For his latest body of work, artist Maskull Lasserre acquired a number of souvenir sculptures, the kind found in antique stores or craft fairs that have been mass-produced by anonymous artists, which he then used as a foundation for his own artwork. In a process he refers to as “re-carving,” Lasserre removed details from the artist’s original work to reveal intricate skeletal structures, a process we’ve marveled at numerous times over the last few years here on Colossal. If you happen to be in New York, the pieces are on view for two more days at Junior Projects as part of the Regular JOhn show curated by Jim Lee. You can see many more photos of each piece over in Lasserre’s portfolio. (via Design Milk)
Product designer Marcel Dunger conceived of this fascinating and elegant way of creating small rings, pendants, and earrings by “repairing” broken pieces of maple wood with colored bio-resins. The resin is first poured onto a larger piece of broken wood and after the hardening process the piece is then machined into pieces of jewelry.
We’ve seen so many different projects using resin lately from sculptures of aquatic life to hair ornaments, but what’s probably more interesting, as pointed out by The Fox is Black’s Bobby Solomon, is the trend of visibly incorporating repairs into new or improved objects. We’ve seen it with Japanese Kintsugi pieces, furniture created by fusing tree trunks with cast aluminum, and even another wood/resin combo resulting in glowing kitchen shelves. As far as turning waste products into functional objects, or extending the life of something broken, it’s a visually striking idea that will hopefully be incorporated by more artists and designers. You can see more of Dunger’s work in his online portfolio. (via The Fox is Black, Behance)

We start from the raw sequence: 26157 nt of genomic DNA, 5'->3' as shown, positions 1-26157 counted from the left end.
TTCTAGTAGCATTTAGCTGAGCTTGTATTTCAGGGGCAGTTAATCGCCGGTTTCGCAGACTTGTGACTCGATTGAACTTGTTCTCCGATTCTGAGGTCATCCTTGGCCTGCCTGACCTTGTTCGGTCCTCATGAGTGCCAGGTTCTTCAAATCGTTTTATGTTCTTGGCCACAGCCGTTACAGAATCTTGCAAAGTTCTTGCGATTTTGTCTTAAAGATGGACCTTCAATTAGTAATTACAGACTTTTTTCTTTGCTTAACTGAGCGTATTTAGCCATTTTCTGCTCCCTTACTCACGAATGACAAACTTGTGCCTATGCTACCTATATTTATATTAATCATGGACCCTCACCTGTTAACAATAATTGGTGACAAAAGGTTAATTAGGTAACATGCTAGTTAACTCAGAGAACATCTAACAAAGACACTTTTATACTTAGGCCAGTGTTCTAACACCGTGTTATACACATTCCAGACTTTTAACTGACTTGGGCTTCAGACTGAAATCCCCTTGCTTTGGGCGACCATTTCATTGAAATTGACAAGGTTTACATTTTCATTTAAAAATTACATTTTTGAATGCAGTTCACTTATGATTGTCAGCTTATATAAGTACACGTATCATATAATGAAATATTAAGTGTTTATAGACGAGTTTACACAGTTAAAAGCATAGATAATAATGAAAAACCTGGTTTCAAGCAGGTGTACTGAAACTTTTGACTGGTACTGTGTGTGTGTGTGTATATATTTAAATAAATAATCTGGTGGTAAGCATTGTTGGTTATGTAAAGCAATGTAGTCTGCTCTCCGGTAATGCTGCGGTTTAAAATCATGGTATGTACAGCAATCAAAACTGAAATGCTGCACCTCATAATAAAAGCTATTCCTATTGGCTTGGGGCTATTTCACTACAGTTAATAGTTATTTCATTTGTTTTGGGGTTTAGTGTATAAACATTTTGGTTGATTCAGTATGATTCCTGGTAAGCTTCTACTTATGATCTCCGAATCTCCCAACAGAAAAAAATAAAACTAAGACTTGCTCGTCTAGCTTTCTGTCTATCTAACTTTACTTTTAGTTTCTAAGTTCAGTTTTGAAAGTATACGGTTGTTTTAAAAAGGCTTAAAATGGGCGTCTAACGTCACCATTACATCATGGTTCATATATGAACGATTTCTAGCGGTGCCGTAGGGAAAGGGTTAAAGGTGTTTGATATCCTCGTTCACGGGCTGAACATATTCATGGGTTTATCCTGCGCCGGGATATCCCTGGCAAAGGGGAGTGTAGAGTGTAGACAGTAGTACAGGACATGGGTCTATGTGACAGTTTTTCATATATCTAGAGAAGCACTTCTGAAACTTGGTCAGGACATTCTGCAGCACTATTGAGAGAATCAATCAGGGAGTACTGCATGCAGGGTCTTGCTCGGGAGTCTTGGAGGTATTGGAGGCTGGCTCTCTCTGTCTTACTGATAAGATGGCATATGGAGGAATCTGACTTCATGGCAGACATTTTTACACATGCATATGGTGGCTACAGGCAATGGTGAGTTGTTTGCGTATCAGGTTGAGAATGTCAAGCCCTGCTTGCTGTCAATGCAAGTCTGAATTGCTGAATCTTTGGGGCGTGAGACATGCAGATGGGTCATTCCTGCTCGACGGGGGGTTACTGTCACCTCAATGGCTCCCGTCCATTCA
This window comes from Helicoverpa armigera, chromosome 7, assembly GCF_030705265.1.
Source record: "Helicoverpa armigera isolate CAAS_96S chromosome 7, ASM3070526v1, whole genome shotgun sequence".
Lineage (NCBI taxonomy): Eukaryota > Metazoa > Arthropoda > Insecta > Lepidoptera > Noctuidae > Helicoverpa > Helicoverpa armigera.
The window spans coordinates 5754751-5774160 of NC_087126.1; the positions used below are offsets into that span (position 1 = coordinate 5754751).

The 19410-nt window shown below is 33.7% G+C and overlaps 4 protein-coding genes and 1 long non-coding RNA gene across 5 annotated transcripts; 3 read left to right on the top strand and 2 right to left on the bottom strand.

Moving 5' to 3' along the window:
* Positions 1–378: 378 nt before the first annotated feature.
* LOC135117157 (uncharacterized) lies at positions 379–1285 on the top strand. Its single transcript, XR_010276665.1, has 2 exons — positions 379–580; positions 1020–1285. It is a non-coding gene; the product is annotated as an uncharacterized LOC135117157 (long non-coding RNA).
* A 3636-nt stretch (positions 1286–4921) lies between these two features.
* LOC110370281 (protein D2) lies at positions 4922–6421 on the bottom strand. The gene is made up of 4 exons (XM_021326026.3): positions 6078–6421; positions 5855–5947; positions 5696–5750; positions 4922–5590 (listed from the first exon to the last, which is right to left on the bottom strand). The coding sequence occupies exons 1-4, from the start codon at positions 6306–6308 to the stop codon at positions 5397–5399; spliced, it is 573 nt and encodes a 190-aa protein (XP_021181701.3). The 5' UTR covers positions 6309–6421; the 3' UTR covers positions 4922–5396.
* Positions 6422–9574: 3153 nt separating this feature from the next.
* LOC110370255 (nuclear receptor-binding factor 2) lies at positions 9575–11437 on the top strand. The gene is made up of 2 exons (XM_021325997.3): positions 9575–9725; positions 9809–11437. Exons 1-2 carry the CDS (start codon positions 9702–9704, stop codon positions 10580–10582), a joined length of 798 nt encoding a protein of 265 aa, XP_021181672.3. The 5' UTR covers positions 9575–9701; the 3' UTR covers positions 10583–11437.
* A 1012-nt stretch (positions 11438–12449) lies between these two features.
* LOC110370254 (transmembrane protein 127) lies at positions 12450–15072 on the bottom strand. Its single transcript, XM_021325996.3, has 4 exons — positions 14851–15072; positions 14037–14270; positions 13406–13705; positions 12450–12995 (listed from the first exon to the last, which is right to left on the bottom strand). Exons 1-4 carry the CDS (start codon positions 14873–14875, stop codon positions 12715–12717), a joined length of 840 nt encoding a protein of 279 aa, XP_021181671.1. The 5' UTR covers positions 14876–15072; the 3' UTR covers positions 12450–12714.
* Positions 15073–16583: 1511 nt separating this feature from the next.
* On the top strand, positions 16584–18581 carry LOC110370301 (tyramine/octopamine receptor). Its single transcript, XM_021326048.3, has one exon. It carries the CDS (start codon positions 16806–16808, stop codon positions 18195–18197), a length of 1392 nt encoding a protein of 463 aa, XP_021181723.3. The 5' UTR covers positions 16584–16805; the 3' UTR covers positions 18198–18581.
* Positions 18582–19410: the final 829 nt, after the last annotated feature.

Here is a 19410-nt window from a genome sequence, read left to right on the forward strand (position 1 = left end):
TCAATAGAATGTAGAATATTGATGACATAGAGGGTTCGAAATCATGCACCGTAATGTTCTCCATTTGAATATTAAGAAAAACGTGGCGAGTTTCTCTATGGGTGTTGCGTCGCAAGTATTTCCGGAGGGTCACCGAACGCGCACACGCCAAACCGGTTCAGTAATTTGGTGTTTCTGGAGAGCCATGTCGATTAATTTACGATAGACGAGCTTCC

Product designer Hilla Shamia has developed a novel way to meld poured aluminum with irregularly shaped wood pieces to create sleek tables and benches. The process preserves that natural form of the tree trunk while still allowing the molten aluminum to flow into the crevices of the wood, slightly burning the area where the two materials meet. These remind me somewhat of Greg Klassen’s glass tables from last month here on Colossal. You can see more of Shamia’s work on her website. (via The Fox is Black)
Waves of Grain is a two minute strata-cut animation by filmmaker Keith Skretch who planed a block of wood in tiny increments and took photographs along the way. The final video reveals a strange sense of motion as the camera moves effortlessly through the block revealing the the sinuous curves of wood grain that appears to ripple like water. If you liked this also check out these fruit and vegetable MRIs from Andy Ellison. (via Colossal Submissions)
Furniture maker Greg Klassen builds intricately designed tables and other objects embedded with glass rivers and lakes. Inspired by his surroundings in the Pacific Northwest, Klassen works with edge pieces from discarded trees (often acquired from construction sites, or from dying trees that have begun to rot) which he aligns to mimic the jagged shores of various bodies of water. The pieces are completed with the addition of hand-cut glass pieces that appear to meander through the middle of each table. You can see much more of work here, and several tables are available through his shop.
From 2012-2013 Gucci Japan produced an online video series called “Hand” that payed homage to 35 artists and designers who eschew modern mass-production in favor of traditional techniques. One of the most impressive videos is an example of Japanese parquetry demonstrated by Noboru Honma, where geometric mosaics of wood are cut into razor-thin veneers for application on boxes or other decorative objects.
According to Jesus Diaz over at Gizmodo, when viewed with headphones and at full-screen, this video may be an example of autonomous sensory meridian response (ASMR), a perceptual phenomenon that’s described on Wikipedia as “a distinct, pleasurable tingling sensation in the head, scalp, back, or peripheral regions of the body in response to visual, auditory, tactile, olfactory, and/or cognitive stimuli.” So, what’s the verdict, does this Japanese parquetry make your spine tingle!? Or maybe this calligraphy video? Or what about competitive wood planing? Anything? (via Spoon & Tamago, Sploid)